EPA announces plans to slash power plant greenhouse gas emissions
The Biden administration proposed new regulations Thursday that if enacted would aggressively limit greenhouse gas emissions from power plants, the second-most harmful source of greenhouse gas emissions in the U.S. The move stands to force major changes in the energy sector and is likely to set up a legal battle with the energy industry.
The Environmental Protection Agency said the new standards would enable the sector to avoid up to 617 million metric tons of carbon dioxide through 2042, which officials compared to taking roughly half the 300 million cars in the U.S. off the road.
The EPA also estimates that the new rules would drastically improve air quality and public health, potentially avoiding more than 300,000 cases of asthma and 1,300 premature deaths every year by 2030.
“The public health and environmental benefits of this proposed rule will be tremendous and we have more than enough reason to be optimistic about what’s possible for the future of our nation,” EPA Administrator Michael S. Regan said on a call Wednesday.
Power plants are a major source of greenhouse gas emissions in the U.S. Electricity production accounts for 25% of greenhouse gases, just behind the country’s leading source — the transportation industry.
The majority of power plants in the U.S. are powered by fossil fuels. Last year, the burning of fossil fuels, such as coal and natural gas, generated about 60% of all electricity in the U.S., while approximately 22% came from renewable energy sources — wind, hydro and solar power — and 18% from nuclear energy.
President Joe Biden vowed early in his administration to decarbonize the power sector by 2035 and make the nation’s entire economy carbon neutral by 2050.
But these new standards would require power plants to fundamentally change operations either by installing carbon capture and storage technology, which takes carbon dioxide produced by the burning of fossil fuels out of the air and places it back into the earth, or by abandoning fossil fuels for renewable energy sources.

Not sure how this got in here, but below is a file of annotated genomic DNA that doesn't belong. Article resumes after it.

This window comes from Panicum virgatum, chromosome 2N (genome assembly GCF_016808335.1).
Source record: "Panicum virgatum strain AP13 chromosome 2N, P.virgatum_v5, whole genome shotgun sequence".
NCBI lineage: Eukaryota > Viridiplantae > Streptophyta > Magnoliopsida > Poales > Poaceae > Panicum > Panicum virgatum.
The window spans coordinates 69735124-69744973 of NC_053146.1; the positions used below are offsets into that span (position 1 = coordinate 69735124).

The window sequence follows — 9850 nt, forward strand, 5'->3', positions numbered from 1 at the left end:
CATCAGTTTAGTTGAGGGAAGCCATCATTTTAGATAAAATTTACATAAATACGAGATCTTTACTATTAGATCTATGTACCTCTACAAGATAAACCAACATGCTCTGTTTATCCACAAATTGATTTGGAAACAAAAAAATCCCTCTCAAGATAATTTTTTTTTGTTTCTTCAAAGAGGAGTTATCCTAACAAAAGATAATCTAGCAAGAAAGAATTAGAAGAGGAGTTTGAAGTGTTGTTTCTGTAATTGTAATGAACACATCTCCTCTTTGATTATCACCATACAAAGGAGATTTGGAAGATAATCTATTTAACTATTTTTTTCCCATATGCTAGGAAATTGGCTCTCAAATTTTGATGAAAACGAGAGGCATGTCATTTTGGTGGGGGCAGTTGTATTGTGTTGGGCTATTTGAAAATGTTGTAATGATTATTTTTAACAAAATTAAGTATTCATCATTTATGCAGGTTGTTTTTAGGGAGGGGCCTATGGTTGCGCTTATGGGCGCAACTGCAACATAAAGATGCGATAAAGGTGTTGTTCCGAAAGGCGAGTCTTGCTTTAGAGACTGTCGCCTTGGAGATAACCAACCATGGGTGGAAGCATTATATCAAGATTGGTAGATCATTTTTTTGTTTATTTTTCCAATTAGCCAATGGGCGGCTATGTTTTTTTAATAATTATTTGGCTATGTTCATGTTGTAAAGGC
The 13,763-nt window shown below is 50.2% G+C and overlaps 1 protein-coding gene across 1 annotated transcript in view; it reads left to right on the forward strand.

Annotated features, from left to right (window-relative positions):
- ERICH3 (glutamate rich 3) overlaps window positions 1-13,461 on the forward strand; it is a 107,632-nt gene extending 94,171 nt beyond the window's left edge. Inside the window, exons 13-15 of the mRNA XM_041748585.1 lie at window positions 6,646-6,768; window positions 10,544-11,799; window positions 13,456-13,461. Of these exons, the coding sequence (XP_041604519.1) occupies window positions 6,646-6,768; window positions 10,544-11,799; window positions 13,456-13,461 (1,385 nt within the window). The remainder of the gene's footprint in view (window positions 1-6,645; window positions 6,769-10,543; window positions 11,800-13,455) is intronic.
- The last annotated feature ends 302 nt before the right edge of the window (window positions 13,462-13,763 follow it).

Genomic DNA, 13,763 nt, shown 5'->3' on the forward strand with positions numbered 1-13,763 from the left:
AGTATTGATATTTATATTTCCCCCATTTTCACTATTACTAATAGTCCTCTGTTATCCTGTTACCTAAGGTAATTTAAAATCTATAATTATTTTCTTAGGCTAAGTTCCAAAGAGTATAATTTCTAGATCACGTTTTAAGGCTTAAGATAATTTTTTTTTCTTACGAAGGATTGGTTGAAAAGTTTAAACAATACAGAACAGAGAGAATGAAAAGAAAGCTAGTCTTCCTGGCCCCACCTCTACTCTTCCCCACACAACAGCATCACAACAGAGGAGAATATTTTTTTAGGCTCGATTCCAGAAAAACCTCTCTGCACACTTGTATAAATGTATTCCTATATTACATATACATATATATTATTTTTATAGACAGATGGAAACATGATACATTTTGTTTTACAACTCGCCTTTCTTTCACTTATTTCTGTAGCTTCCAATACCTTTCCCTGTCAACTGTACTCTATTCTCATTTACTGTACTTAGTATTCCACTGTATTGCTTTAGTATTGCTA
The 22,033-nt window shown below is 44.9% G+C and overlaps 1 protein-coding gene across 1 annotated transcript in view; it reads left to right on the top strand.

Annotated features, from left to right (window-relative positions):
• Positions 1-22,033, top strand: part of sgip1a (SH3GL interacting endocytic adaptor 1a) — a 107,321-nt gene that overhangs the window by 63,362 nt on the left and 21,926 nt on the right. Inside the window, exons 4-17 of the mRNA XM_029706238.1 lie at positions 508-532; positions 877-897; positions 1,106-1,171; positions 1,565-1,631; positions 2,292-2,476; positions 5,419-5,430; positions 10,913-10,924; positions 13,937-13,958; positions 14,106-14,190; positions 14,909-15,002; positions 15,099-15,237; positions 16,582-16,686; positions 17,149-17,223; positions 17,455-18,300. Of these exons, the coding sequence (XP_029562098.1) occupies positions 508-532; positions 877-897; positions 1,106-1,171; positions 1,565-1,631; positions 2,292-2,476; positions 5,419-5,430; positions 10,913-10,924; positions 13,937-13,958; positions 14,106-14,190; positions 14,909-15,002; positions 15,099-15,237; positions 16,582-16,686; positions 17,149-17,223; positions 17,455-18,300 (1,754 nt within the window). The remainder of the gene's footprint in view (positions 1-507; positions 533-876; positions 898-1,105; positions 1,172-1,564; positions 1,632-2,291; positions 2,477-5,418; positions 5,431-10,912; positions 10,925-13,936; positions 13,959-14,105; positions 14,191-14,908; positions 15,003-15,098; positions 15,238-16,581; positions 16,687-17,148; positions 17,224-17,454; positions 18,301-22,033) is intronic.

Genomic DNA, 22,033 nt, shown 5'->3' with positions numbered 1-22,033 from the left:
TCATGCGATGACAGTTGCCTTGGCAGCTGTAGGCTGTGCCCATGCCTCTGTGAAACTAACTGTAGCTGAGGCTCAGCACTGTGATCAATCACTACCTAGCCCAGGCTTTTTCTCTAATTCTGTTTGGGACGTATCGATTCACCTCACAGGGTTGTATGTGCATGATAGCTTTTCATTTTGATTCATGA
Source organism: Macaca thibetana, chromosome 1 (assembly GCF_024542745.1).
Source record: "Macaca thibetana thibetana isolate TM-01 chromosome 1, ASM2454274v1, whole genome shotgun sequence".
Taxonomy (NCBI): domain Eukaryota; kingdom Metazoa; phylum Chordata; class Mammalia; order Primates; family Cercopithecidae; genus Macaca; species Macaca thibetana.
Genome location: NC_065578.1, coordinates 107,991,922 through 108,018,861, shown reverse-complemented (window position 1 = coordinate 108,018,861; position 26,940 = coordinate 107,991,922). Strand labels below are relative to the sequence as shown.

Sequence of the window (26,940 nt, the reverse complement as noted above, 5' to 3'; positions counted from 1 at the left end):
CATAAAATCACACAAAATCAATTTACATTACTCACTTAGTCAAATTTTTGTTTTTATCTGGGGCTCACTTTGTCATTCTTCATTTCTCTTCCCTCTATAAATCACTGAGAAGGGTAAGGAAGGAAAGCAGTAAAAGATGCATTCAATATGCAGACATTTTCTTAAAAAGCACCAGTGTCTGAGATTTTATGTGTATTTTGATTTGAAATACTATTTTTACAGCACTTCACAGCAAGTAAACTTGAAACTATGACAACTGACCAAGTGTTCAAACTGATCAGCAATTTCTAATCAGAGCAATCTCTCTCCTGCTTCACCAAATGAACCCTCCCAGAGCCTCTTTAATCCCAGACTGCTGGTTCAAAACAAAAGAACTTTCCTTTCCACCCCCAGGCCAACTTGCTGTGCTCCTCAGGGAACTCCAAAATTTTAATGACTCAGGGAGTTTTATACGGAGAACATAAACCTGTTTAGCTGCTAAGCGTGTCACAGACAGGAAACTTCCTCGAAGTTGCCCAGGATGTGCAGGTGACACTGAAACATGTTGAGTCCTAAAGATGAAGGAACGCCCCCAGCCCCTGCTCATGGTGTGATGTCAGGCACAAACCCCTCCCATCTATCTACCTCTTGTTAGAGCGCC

The EPA said that these proposed changes would result in “negligible” impacts to the price of electricity for consumers.
According to the International Energy Agency, there are currently 18 direct-air capture plants operating worldwide. Because the technology is so new, carbon capture is costly. In 2021, the first and only commercial power plant in the U.S. to utilize carbon capture technologies shut down outside of Houston after it was plagued by mechanical malfunctions and failed to meet its emissions targets.
In its latest annual report, the U.N.’s Intergovernmental Panel on Climate Change conceded that while carbon capture is key to unlocking a green future, technological improvements need to be made to make the technology more cost effective and energy efficient.
Senior administration officials said on a call Tuesday that by their calculations, tax incentives provided by 2022’s Inflation Reduction Act should offset the cost of installing carbon capture and storage technologies. They also noted that the closed Texas plant which had been using carbon capture was reopening, in part thanks to those incentives.
President Biden’s two predecessors both had power industry regulations struck down by the courts.
Former President Donald Trump’s proposal to slightly cut plant emissions was overruled by a federal appellate court in 2021, and in 2016, the Supreme Court granted a stay on Barack Obama’s Clean Power Plan.
The new proposed rule is already facing some fierce opposition. West Virginia Democratic Senator Joe Manchin, in anticipation of Thursday’s announcement, railed against the Biden ad Wednesday that the Biden administration is “hellbent on doing everything in their power to regulate coal and gas-fueled power plants out of existence” and that he would not support any EPA congressional nominees until they “halt their government overreach.”
The EPA will take comments on these proposals from stakeholders for the next 60 days and hold a virtual public hearing before moving forward with potential legislation.